I’ll be sharing a lot more about my Sandy experience, including tips that I certainly did not find on any disaster-prep lists or websites, but first I just had to get out the main story. You can also see our tweets that were posted throughout the storm and aftermath on the Storify that the wonderful Remco Timmermans put together for us. Reading it gives me chills now and I wrote a good chunk of those tweets!

Two weeks’ time has never felt so short and so long all at once.

An Atheist Hears the Angels Sing October 24, 2012

Posted by craftlass in Uncategorized.
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Christmas begins very early for me. See, I love Christmas music, from traditional sacred carols to “A Very Special Christmas” (with a few exceptions, of course, like that stupid Paul McCartney song that we are bombarded with every year). A wise man I knew in the music industry summed up great songwriting by using Christmas songs, explaining that a good song is one that can be played in any style from country to heavy metal to your standard family singalong, and that is why even the oldest carols still resonate with us. It was the best lesson that I ever received in this area and I was lucky to get it early on in my adventures in writing.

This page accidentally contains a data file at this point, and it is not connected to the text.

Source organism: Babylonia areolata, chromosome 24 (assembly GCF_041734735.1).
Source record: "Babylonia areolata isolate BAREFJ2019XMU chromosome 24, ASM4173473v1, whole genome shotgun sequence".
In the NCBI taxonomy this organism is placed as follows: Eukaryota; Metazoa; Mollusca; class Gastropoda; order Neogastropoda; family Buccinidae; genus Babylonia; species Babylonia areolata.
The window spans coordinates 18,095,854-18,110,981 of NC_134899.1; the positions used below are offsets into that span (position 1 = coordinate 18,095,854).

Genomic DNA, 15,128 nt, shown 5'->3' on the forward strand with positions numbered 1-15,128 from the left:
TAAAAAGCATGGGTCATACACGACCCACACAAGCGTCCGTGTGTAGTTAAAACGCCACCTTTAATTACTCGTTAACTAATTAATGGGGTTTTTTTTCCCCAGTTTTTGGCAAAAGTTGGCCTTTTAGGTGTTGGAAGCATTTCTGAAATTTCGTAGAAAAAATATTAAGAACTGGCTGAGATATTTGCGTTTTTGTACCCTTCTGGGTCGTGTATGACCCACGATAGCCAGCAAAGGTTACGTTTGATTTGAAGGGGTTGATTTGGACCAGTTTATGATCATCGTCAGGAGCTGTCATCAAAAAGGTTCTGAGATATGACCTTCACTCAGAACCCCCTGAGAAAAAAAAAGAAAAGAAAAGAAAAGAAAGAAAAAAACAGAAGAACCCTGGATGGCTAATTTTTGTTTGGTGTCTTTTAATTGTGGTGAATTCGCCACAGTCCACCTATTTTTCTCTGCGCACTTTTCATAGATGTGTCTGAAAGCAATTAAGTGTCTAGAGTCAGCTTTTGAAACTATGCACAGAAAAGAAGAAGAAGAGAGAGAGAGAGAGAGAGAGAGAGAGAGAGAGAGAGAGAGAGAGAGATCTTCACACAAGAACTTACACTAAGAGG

Each August I pull out my personal songbook of holiday music and start practicing a wide variety of songs for all the winter holidays. I’m not sure why, my dream of having a giant Christmas singalong has never panned out yet, but as soon as I begin each year I realize how much this music has informed my writing, playing, and philosophy of recording.